Hippodrome State Theatre 2020-21 Season – Equity Video Submissions (Deadline: 07.20.20)

Hippodrome State Theatre
Gainesville, FL

Job Details



$619 weekly minimum (Cat. 8)

Artistic Director – Stephanie Lynge (will view all submissions)
Music Director – Bryan Mercer

Season Dates: Sept 4 – June 28. (See breakdown for specific production dates.) Performance schedule for Mainstage is Tues – Thursday 7pm, Friday 8pm, Saturday 2 and 8pm, Sunday 2pm

Performance Schedule for the 2nd stage is Thursday – Friday at 7:30pm, Saturday and Sunday at 2pm

For safety during this time of pandemic, we will be holding our season auditions through video submissions. Live callbacks will take place as they are able with health and safety in mind. All titles and dates for our season productions are subject to change. The Hippodrome is working closely with AEA to assure actor safety before reopening for live performances.

Equity’s contracts prohibit discrimination. Equity is committed to diversity and encourages all its employers to engage in a policy of equal employment opportunity designed to promote a positive model of inclusion. As such, Equity encourages performers of all ethnicities, gender identities, and ages, as well as performers with disabilities, to submit.

Equity actors for all roles for the 2020-21 Season (see breakdown).

Due to COVID-19 and social distancing efforts, accepting video submission auditions in lieu of live local Equity auditions.


Proof of Love (running in Rep with Tru)
Adapted by Lee Hall, based on the screenplay by Marc Norman & Tom Stoppard
Director: Stephanie Lynge
1st rehearsal: Sept 4
Run: Sept 18 – Oct

In this explosive, funny and moving play, Constance thought she had a happy life and a loving
husband. Suddenly a tragic accident her upper-class family – and forces Constance to face uncomfortable truths about her marriage and herself.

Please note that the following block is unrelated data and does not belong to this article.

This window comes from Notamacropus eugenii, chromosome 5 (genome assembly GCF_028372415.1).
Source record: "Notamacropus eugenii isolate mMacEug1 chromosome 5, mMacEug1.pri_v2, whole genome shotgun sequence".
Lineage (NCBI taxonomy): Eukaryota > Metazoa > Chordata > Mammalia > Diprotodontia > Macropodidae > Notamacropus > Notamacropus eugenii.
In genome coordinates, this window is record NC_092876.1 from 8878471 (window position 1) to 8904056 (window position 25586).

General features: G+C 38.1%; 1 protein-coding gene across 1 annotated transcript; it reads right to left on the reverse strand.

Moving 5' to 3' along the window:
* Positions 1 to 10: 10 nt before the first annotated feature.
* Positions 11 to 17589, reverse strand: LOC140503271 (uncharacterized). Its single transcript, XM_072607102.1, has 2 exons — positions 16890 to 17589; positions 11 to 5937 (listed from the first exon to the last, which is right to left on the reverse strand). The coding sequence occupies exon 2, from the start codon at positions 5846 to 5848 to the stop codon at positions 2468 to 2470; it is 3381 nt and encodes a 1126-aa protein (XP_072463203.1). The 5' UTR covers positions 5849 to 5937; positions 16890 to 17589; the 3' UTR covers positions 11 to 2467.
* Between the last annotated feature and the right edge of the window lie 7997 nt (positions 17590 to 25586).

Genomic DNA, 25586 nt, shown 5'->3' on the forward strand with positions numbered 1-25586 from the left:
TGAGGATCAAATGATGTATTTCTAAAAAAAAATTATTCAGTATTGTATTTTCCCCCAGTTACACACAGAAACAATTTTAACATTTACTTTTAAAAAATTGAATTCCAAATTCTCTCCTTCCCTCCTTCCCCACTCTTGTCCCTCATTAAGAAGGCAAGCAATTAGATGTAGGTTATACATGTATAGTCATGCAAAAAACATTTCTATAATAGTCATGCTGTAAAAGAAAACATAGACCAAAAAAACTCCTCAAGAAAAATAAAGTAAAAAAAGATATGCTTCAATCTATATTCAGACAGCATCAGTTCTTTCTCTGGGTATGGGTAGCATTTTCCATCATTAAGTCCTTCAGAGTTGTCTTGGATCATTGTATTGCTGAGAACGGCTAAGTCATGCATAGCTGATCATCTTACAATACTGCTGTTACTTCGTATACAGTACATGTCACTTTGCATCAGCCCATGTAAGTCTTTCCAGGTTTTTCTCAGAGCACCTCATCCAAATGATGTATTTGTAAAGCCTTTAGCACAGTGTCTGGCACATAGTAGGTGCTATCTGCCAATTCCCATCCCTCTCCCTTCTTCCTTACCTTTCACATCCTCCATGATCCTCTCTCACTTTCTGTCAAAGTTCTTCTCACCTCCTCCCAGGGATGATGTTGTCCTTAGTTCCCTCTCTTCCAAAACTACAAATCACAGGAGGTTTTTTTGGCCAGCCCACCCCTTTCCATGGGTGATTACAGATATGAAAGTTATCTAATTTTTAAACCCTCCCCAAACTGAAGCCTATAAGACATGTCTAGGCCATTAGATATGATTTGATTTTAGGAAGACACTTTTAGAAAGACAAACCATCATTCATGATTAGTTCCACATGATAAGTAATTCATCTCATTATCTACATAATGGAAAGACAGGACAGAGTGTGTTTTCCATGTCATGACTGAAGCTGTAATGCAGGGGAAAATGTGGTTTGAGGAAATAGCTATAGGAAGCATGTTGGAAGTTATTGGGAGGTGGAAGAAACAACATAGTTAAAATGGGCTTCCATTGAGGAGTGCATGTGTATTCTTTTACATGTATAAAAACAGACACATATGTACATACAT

Constance – 50-60s, African American; old-money, as close as you can get to a WASP while being black. She’s been dropped into a very sentimental situation here and will feel all the emotions provoked therein, but good Lord she is not a sentimental person, and is soooooo not practiced in emoting. Like she could say almost any of the lines while picking a piece of lint off her cardigan.

TRU (running in Rep with Proof of Love)
Adapted by Lee Hall, based on the screenplay by Marc Norman & Tom Stoppard
Director: Stephanie Lynge
1st rehearsal: Sept 4
Run: Sept 18 – Oct

Adapted from the words and works of Truman Capote, TRU takes place in the writer’s NYC apartment during the week before Christmas, 1975. The author’s friends, recognizing themselves in his newly published book have turned their back on the man they once considered a close confidant

Truman Capote – male, 50s-60s; Alone and lonely, Capote — soothing himself with pills, vodka, cocaine, and chocolate truffles — muses about his checkered life and career

The Revolutionists
Adapted by Lee Hall, based on the screenplay by Marc Norman & Tom Stoppard
Director: Stephanie Lynge
1st rehearsal: Oct 6
Run: Oct 23 – Nov 4

Four beautiful, badass women lose their heads in this irreverent, girl-powered comedy set during the French Revolution’s Reign of Terror. This grand and dream-tweaked comedy is about violence and legacy, art and activism, feminism and terrorism, and how we actually go about changing the world.

Olympe De Gouges – Female 38; any ethnicity; badass activist playwright and feminist. Theatre nerd, excitable, passionate, a showman. Widowed and never married to ensure her personal freedom

Marianne Angelle – Female 30s; African American; Badass black woman in Paris. She is from the Caribbean, a free woman, a spy working with her husband, Vincent. Tough, classy, vigilant, the sanest one of them all.